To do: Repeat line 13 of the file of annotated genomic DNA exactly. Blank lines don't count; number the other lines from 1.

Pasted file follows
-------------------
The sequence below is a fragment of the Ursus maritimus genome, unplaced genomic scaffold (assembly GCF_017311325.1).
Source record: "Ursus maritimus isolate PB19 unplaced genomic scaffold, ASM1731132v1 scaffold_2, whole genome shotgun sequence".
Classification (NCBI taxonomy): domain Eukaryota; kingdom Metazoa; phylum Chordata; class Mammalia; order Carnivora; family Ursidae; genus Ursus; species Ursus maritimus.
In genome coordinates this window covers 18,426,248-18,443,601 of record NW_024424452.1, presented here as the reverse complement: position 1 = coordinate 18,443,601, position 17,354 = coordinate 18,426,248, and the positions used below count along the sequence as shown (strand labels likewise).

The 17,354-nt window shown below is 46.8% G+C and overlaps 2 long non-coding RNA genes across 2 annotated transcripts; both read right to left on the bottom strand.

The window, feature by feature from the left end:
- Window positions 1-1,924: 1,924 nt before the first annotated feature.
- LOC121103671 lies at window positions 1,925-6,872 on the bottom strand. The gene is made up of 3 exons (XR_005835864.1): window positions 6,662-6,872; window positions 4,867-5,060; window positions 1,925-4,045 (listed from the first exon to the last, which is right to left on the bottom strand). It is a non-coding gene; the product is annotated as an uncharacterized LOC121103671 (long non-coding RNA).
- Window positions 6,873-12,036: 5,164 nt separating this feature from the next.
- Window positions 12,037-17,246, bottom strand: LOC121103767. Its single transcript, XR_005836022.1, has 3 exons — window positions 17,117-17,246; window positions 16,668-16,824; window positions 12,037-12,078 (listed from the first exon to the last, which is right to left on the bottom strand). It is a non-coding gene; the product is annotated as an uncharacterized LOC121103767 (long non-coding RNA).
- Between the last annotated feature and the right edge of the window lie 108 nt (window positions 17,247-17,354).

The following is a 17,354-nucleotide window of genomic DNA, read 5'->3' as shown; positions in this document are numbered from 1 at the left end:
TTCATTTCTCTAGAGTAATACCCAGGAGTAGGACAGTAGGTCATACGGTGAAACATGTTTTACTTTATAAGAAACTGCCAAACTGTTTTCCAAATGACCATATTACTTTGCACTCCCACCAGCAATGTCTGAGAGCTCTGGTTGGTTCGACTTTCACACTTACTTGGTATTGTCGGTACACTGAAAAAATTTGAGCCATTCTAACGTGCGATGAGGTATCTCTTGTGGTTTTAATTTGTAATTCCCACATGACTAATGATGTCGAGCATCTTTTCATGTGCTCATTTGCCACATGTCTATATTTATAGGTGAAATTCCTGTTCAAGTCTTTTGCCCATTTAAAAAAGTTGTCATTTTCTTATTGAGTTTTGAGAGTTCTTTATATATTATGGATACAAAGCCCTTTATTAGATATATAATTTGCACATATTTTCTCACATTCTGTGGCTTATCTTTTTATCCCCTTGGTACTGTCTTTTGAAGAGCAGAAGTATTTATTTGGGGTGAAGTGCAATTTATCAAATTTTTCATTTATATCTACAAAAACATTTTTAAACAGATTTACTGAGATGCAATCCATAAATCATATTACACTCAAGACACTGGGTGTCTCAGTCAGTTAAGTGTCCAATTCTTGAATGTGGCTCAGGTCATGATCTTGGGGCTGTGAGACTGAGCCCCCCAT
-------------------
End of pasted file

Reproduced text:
TTCATTTCTCTAGAGTAATACCCAGGAGTAGGACAGTAGGTCATACGGTGAAACATGTTTTACTTTATAAGAAACTGCCAAACTGTTTTCCAAATGACCATATTACTTTGCACTCCCACCAGCAATGTCTGAGAGCTCTGGTTGGTTCGACTTTCACACTTACTTGGTATTGTCGGTACACTGAAAAAATTTGAGCCATTCTAACGTGCGATGAGGTATCTCTTGTGGTTTTAATTTGTAATTCCCACATGACTAATGATGTCGAGCATCTTTTCATGTGCTCATTTGCCACATGTCTATATTTATAGGTGAAATTCCTGTTCAAGTCTTTTGCCCATTTAAAAAAGTTGTCATTTTCTTATTGAGTTTTGAGAGTTCTTTATATATTATGGATACAAAGCCCTTTATTAGATATATAATTTGCACATATTTTCTCACATTCTGTGGCTTATCTTTTTATCCCCTTGGTACTGTCTTTTGAAGAGCAGAAGTATTTATTTGGGGTGAAGTGCAATTTATCAAATTTTTCATTTATATCTACAAAAACATTTTTAAACAGATTTACTGAGATGCAATCCATAAATCATATTACACTCAAGACACTGGGTGTCTCAGTCAGTTAAGTGTCCAATTCTTGAATGTGGCTCAGGTCATGATCTTGGGGCTGTGAGACTGAGCCCCCCAT